Jürgen Osterhammel (2014) outlines the history of the railroad, viewed from a global perspective, as it relates in particular to the nineteenth century.
The author comments (p. 301):
What did the arrival of the railroad mean for a city? Everywhere, the early “railroad manias” not only involved money and technology but also affected the future shape of cities. Heated debates broke out over the relationship between private interests and public utility, and over the location and design of stations.
Placement of station changed whole character of Amsterdam, from a city by the sea to an inland city
Osterhammel notes, as well (pp. 301-2 of his 2014 study):
Railroad stations altered cityscapes: they could sometimes revolutionize the whole character of a city. The main station in Amsterdam, which opened in 1889, was built on three artificial islands and a total of 8,687 piles, driving a huge wedge between the inner city and the harbor front. The much-admired contrast between the cramped city and the open maritime vista disappeared, and Amsterdam changed in its perceptions and lifestyle from a city by the sea to an inland city. At the same time, one canal after another – sixteen in all – were filled in. The aim of the planners was to “modernize” Amsterdam, to make it conform to the model of other metropolises. Only protests by local conservationists ensured that the canal destruction came to an end in 1901, so that Amsterdam was able to keep at least its basic early modern design.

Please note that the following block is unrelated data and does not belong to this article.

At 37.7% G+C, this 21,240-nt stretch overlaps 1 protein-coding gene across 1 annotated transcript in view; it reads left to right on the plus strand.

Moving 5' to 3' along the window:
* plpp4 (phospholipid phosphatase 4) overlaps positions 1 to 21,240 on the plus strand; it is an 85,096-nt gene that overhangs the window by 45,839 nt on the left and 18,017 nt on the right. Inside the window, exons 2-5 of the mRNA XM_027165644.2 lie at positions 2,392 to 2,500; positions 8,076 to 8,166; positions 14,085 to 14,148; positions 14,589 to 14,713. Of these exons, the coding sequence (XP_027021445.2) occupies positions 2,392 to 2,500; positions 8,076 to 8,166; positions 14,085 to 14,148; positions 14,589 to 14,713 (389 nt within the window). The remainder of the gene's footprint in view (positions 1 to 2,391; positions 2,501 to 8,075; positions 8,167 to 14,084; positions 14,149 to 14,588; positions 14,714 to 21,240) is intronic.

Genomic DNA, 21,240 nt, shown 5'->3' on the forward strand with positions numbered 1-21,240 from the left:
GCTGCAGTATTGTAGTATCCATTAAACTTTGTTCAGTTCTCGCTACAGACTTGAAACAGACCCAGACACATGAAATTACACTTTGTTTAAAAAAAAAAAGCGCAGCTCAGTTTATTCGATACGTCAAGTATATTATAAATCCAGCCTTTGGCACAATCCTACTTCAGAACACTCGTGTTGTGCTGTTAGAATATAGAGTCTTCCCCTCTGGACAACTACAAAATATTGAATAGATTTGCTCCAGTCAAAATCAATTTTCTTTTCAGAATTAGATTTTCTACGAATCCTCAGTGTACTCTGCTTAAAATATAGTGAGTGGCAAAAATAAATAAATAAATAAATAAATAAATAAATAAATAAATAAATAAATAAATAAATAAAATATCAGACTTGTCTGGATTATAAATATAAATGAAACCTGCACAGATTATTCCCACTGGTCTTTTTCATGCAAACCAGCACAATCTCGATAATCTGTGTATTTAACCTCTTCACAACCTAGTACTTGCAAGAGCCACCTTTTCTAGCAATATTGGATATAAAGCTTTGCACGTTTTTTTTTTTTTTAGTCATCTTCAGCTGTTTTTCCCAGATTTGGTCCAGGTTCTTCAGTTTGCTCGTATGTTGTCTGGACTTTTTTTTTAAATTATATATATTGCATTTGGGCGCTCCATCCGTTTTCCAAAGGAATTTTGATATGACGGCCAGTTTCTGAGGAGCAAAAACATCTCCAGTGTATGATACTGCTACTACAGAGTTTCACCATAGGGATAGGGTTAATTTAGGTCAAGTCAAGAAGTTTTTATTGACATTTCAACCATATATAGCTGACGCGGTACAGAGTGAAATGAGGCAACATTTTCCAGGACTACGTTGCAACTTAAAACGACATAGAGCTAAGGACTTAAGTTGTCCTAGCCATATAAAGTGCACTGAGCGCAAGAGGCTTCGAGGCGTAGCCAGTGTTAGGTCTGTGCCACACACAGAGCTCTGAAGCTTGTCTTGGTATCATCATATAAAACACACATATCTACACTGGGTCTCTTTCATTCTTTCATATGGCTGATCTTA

Osterhammel’s bibliographical note (219), in the above-quoted text, refers to pp. 206-10 of a study by Geert Mak, entitled: Amsterdam: A Brief Life of the City (2001), which I will discuss at the conclusion of this essay.
Differing views, regarding meaning of life, as experienced at the local level
I have also been reading Seeing Like a State: How Certain Schemes to Improve the Human Condition Have Failed (1998), by James C. Scott. The latter study, which focuses on aspects of history of the twentieth century, serves as a good complement to Osterhammel’s study of the nineteenth century.